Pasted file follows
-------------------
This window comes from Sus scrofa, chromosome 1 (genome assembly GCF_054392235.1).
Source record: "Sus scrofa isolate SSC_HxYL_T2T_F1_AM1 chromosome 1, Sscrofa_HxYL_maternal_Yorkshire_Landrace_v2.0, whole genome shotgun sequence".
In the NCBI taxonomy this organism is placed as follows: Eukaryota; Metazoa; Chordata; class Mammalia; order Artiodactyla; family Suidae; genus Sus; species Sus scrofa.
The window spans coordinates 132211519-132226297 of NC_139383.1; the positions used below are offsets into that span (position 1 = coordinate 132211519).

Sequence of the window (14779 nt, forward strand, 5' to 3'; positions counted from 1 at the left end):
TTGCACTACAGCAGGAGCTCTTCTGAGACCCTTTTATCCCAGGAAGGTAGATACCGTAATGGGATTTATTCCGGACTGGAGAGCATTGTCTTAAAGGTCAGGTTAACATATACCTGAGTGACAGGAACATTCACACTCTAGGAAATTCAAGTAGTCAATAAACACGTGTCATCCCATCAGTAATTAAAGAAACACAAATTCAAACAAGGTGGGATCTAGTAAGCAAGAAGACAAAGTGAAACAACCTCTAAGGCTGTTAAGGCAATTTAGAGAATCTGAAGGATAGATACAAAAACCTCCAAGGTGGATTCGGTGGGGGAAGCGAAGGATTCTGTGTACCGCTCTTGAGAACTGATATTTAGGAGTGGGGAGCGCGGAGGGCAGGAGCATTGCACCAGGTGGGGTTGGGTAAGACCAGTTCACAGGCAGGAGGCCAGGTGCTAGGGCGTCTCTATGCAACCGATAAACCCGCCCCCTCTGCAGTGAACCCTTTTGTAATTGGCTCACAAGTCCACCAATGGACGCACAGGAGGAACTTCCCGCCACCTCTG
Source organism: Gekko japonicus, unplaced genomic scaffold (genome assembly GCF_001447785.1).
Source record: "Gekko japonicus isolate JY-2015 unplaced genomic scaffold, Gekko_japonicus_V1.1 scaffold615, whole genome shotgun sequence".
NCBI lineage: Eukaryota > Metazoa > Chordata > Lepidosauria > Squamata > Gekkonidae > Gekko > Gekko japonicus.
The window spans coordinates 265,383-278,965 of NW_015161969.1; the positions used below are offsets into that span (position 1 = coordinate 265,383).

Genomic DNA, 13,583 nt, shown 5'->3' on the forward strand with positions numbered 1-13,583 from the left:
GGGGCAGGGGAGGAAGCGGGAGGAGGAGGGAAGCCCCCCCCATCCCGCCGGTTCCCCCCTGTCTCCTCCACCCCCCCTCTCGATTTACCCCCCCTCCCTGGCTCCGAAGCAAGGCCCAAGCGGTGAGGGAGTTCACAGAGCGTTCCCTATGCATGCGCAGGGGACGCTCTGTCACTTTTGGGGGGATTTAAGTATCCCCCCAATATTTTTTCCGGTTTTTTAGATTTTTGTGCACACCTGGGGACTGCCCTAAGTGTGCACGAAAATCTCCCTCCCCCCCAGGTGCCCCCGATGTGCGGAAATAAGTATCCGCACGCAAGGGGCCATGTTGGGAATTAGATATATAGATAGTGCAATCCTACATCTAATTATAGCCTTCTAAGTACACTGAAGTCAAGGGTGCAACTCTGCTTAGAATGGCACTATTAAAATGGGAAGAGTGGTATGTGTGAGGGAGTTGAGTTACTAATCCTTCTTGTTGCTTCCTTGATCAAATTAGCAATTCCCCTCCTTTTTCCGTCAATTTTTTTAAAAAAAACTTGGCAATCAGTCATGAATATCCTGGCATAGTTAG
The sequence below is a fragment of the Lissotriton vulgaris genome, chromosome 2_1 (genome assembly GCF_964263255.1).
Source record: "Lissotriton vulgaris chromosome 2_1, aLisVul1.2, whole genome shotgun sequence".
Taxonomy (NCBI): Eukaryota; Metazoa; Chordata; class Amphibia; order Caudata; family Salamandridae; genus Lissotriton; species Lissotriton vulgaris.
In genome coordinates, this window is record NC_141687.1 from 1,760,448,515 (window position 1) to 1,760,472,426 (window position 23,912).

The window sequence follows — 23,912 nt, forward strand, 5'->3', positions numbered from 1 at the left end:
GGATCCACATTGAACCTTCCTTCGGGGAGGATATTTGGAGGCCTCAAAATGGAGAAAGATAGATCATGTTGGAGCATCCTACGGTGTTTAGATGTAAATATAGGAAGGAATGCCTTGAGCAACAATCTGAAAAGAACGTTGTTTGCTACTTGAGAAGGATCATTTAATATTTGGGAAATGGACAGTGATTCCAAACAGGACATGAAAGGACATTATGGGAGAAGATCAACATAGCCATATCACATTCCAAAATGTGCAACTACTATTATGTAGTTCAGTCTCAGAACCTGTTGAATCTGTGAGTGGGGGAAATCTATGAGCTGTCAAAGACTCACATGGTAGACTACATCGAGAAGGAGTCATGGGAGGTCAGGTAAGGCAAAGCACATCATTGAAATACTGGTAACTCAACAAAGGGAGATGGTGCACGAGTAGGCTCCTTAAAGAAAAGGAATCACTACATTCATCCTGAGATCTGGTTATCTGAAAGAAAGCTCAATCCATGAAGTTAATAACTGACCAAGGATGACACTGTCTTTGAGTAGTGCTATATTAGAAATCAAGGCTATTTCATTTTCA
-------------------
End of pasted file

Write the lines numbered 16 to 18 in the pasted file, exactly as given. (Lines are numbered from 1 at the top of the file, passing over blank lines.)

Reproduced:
In genome coordinates, this window is record NC_141687.1 from 1,760,448,515 (window position 1) to 1,760,472,426 (window position 23,912).

The window sequence follows — 23,912 nt, forward strand, 5'->3', positions numbered from 1 at the left end:
GGATCCACATTGAACCTTCCTTCGGGGAGGATATTTGGAGGCCTCAAAATGGAGAAAGATAGATCATGTTGGAGCATCCTACGGTGTTTAGATGTAAATATAGGAAGGAATGCCTTGAGCAACAATCTGAAAAGAACGTTGTTTGCTACTTGAGAAGGATCATTTAATATTTGGGAAATGGACAGTGATTCCAAACAGGACATGAAAGGACATTATGGGAGAAGATCAACATAGCCATATCACATTCCAAAATGTGCAACTACTATTATGTAGTTCAGTCTCAGAACCTGTTGAATCTGTGAGTGGGGGAAATCTATGAGCTGTCAAAGACTCACATGGTAGACTACATCGAGAAGGAGTCATGGGAGGTCAGGTAAGGCAAAGCACATCATTGAAATACTGGTAACTCAACAAAGGGAGATGGTGCACGAGTAGGCTCCTTAAAGAAAAGGAATCACTACATTCATCCTGAGATCTGGTTATCTGAAAGAAAGCTCAATCCATGAAGTTAATAACTGACCAAGGATGACACTGTCTTTGAGTAGTGCTATATTAGAAATCAAGGCTATTTCATTTTCA